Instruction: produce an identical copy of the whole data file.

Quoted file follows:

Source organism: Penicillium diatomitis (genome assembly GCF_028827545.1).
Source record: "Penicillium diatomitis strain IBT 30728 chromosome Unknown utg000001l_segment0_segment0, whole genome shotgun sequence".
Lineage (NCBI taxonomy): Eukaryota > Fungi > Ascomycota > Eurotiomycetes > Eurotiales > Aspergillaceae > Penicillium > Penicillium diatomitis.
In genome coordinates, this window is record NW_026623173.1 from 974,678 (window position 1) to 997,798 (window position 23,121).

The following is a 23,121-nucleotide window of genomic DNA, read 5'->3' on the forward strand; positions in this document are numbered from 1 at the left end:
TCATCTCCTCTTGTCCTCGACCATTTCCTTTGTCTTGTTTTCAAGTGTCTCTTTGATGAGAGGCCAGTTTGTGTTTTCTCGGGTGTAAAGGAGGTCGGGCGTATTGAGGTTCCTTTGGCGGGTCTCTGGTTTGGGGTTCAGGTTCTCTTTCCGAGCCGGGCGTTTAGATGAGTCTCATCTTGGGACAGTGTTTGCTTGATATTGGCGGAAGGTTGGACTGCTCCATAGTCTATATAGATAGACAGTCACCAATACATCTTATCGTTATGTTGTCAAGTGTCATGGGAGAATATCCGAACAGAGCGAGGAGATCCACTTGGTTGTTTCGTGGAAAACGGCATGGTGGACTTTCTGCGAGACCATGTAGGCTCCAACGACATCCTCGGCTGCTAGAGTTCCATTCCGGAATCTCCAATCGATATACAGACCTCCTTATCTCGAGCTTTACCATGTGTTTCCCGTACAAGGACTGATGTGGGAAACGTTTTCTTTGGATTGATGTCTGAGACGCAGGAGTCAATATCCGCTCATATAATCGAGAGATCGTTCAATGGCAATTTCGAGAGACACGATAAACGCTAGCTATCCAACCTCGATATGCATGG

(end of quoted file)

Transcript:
Source organism: Penicillium diatomitis (genome assembly GCF_028827545.1).
Source record: "Penicillium diatomitis strain IBT 30728 chromosome Unknown utg000001l_segment0_segment0, whole genome shotgun sequence".
Lineage (NCBI taxonomy): Eukaryota > Fungi > Ascomycota > Eurotiomycetes > Eurotiales > Aspergillaceae > Penicillium > Penicillium diatomitis.
In genome coordinates, this window is record NW_026623173.1 from 974,678 (window position 1) to 997,798 (window position 23,121).

The following is a 23,121-nucleotide window of genomic DNA, read 5'->3' on the forward strand; positions in this document are numbered from 1 at the left end:
TCATCTCCTCTTGTCCTCGACCATTTCCTTTGTCTTGTTTTCAAGTGTCTCTTTGATGAGAGGCCAGTTTGTGTTTTCTCGGGTGTAAAGGAGGTCGGGCGTATTGAGGTTCCTTTGGCGGGTCTCTGGTTTGGGGTTCAGGTTCTCTTTCCGAGCCGGGCGTTTAGATGAGTCTCATCTTGGGACAGTGTTTGCTTGATATTGGCGGAAGGTTGGACTGCTCCATAGTCTATATAGATAGACAGTCACCAATACATCTTATCGTTATGTTGTCAAGTGTCATGGGAGAATATCCGAACAGAGCGAGGAGATCCACTTGGTTGTTTCGTGGAAAACGGCATGGTGGACTTTCTGCGAGACCATGTAGGCTCCAACGACATCCTCGGCTGCTAGAGTTCCATTCCGGAATCTCCAATCGATATACAGACCTCCTTATCTCGAGCTTTACCATGTGTTTCCCGTACAAGGACTGATGTGGGAAACGTTTTCTTTGGATTGATGTCTGAGACGCAGGAGTCAATATCCGCTCATATAATCGAGAGATCGTTCAATGGCAATTTCGAGAGACACGATAAACGCTAGCTATCCAACCTCGATATGCATGG